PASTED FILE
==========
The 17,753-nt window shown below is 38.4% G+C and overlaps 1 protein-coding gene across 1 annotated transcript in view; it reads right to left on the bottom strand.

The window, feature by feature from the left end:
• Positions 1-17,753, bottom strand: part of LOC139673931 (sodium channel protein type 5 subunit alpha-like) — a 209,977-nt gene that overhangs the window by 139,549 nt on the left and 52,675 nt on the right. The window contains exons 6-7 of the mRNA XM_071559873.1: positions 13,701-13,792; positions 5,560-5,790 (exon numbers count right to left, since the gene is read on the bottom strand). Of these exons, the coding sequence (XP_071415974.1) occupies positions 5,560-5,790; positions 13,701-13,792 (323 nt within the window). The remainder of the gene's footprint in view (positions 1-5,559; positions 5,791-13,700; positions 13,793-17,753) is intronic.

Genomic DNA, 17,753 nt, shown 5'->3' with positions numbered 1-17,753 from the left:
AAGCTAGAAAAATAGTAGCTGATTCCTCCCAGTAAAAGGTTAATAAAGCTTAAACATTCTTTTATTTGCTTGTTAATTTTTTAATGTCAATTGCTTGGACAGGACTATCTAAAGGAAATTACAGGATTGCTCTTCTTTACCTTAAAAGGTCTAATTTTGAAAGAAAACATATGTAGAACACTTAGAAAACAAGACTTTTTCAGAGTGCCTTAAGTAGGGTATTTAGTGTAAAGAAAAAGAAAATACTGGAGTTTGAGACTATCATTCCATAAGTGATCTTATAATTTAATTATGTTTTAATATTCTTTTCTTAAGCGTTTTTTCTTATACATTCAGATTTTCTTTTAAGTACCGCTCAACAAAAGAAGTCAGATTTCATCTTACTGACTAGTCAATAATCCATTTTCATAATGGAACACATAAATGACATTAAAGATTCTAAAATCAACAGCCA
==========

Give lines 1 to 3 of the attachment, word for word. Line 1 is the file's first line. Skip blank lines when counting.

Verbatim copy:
The 17,753-nt window shown below is 38.4% G+C and overlaps 1 protein-coding gene across 1 annotated transcript in view; it reads right to left on the bottom strand.

The window, feature by feature from the left end:
• Positions 1-17,753, bottom strand: part of LOC139673931 (sodium channel protein type 5 subunit alpha-like) — a 209,977-nt gene that overhangs the window by 139,549 nt on the left and 52,675 nt on the right. The window contains exons 6-7 of the mRNA XM_071559873.1: positions 13,701-13,792; positions 5,560-5,790 (exon numbers count right to left, since the gene is read on the bottom strand). Of these exons, the coding sequence (XP_071415974.1) occupies positions 5,560-5,790; positions 13,701-13,792 (323 nt within the window). The remainder of the gene's footprint in view (positions 1-5,559; positions 5,791-13,700; positions 13,793-17,753) is intronic.